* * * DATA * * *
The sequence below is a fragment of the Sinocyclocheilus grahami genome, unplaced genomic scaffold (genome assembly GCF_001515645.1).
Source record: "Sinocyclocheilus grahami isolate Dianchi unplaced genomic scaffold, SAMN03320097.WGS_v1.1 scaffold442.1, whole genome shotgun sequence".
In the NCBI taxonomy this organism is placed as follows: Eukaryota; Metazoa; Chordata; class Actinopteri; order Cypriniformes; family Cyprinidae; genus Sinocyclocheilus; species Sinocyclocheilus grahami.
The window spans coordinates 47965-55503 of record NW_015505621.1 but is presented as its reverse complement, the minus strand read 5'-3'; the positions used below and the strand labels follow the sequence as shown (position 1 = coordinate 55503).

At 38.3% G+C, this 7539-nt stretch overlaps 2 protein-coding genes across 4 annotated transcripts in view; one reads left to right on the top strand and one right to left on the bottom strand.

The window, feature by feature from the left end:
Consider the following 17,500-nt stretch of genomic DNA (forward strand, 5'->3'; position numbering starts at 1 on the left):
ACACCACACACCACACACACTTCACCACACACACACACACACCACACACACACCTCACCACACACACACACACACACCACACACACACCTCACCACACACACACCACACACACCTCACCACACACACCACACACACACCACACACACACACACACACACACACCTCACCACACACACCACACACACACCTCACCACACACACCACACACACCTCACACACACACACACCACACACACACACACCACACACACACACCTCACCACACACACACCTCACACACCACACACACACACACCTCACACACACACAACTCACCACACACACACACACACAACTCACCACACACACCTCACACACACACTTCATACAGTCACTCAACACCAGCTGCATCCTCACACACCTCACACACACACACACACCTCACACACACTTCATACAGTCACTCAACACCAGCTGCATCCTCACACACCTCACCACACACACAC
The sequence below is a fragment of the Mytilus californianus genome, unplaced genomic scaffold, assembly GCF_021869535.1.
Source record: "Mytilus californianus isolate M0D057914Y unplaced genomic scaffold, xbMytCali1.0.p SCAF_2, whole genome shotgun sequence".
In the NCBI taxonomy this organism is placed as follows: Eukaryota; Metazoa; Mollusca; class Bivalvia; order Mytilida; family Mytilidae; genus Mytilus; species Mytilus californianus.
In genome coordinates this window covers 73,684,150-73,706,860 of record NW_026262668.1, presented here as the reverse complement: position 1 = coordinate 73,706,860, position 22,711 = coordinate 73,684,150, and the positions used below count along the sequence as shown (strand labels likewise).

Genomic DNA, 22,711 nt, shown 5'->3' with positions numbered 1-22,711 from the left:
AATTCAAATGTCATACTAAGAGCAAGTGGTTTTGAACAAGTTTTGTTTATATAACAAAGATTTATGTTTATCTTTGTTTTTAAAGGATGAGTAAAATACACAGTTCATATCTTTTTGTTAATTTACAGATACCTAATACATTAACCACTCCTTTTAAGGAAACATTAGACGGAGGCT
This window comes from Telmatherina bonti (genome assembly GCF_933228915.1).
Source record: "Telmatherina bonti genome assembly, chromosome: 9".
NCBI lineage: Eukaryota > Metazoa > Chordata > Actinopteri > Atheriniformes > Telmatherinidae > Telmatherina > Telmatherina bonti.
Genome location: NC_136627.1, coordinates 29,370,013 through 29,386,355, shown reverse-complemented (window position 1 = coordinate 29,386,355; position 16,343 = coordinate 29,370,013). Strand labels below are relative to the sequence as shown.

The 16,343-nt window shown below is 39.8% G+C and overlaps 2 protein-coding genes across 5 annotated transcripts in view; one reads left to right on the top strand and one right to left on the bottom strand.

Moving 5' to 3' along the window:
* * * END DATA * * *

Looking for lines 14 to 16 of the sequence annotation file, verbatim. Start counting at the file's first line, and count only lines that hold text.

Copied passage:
AATTCAAATGTCATACTAAGAGCAAGTGGTTTTGAACAAGTTTTGTTTATATAACAAAGATTTATGTTTATCTTTGTTTTTAAAGGATGAGTAAAATACACAGTTCATATCTTTTTGTTAATTTACAGATACCTAATACATTAACCACTCCTTTTAAGGAAACATTAGACGGAGGCT
This window comes from Telmatherina bonti (genome assembly GCF_933228915.1).
Source record: "Telmatherina bonti genome assembly, chromosome: 9".